Darling, Everything's On Fire

08 April 2013

Last Friday I had a revelation.

It didn't take much of a spark to turn the brush to flame. Inspiration rarely requires a great incitement — a word, a glance, even a snatch of music can turn into a plot (time still remains the judge of whether it's worthwhile or not). In this case, Emilia was making herself lunch at the kitchen counter while I was toiling away over my chemistry homework (not much scope for the imagination there!). As my sister worked and I attempted to stay focused on rate constants and equilibrium, she began humming a few notes of a song, following the melody with the lyrics.

The spark was released, the flames lept high, and my mind swirled. The song's lyrics intertwined with a photo of a young woman I had recently seen on Pinterest, a small plot long ago set aside because it held little promise, and the concept of Chesterton's quote about how "something must be loved before it is lovable". Less than five minutes had passed, and yet I felt as if a story existed at my fingertips — I only needed to dig deep enough, and I would reach it. (Am I the only writer who views a new story in this manner — as if the characters already exist on their own, and I only chanced to stumble across them at an opportune moment?)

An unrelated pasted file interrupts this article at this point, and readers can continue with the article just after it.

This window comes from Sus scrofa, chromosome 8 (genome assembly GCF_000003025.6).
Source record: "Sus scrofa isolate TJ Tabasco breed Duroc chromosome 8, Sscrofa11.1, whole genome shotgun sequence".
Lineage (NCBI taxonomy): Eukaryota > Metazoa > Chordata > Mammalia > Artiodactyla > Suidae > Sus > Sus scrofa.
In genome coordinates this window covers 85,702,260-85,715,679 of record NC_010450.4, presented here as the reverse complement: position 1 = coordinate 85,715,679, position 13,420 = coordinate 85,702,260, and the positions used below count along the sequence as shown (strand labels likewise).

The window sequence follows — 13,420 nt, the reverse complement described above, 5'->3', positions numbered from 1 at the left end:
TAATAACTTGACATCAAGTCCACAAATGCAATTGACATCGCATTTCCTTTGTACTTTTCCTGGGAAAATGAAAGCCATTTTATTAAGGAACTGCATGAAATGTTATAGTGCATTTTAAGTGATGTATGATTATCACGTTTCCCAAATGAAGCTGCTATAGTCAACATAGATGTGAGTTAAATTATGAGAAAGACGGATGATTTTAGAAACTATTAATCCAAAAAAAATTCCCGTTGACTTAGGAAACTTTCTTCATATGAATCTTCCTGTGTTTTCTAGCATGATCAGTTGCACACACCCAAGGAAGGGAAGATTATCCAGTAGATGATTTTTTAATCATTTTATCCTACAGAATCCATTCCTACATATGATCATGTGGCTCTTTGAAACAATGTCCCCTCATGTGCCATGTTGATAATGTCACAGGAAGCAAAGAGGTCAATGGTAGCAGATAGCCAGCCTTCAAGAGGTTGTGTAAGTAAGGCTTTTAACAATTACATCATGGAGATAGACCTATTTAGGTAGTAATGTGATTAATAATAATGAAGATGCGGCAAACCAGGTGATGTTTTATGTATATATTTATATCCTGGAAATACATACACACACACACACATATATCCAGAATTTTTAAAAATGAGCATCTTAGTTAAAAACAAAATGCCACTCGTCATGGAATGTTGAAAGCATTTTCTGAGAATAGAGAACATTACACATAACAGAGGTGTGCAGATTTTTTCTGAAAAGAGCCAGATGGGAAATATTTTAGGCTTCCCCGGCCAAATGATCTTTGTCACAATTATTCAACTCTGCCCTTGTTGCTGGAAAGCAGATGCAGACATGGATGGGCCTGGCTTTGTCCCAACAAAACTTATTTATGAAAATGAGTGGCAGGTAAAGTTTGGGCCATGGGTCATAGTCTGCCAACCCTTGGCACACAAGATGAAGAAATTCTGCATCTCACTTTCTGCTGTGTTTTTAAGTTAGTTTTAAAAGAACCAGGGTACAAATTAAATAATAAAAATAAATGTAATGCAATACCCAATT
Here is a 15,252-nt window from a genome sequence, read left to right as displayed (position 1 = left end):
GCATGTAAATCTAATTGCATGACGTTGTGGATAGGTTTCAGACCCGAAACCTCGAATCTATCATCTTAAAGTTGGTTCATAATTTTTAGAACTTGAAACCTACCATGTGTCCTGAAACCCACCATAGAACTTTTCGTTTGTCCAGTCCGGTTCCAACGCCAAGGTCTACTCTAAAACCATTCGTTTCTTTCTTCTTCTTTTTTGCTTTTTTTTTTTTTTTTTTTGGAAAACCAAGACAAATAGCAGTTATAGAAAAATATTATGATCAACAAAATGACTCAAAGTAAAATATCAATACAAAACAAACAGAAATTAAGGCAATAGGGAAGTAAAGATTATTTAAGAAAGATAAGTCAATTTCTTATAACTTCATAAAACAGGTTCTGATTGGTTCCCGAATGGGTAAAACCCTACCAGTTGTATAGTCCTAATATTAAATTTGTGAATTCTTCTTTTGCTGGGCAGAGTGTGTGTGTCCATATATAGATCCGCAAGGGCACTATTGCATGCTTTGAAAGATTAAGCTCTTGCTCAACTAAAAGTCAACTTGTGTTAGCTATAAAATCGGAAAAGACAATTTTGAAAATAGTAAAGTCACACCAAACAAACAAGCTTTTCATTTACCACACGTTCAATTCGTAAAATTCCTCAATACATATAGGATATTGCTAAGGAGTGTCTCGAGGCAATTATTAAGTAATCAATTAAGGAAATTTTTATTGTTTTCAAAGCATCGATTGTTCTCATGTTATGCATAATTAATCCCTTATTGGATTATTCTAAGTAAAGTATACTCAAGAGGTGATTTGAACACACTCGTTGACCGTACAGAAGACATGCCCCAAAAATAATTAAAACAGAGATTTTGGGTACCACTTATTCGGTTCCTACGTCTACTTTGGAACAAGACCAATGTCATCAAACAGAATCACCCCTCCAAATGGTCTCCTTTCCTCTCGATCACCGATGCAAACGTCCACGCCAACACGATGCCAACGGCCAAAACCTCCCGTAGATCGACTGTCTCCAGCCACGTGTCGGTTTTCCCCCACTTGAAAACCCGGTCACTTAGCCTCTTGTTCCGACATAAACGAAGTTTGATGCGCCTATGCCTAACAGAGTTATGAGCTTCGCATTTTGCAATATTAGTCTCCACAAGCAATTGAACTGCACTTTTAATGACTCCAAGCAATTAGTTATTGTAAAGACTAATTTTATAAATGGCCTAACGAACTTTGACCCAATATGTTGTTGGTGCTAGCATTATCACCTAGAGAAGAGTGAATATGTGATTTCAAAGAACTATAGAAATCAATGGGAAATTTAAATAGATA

Needing a less busy place in which to process my thoughts, I stepped outside and settled on the porch steps, where, head cradled between my palms, my elbows balanced precariously on my knees, I sorted through the hurricane of my thoughts and settled on some concrete facts. New plots with little to bind them together can choose virtually any course; the trick is reigning them in until they reach some semblance of a legitimate story. When I finally returned to my chemistry, which was growing less romantic by the minute, my mind still felt like it was about to fly to pieces. My carefully crafted schedule of the day before was in grave danger of being tossed heedlessly to the wind, my current work in progress sacrificed, and every other daily practice ignored in favor of the small sunbeam I had caught.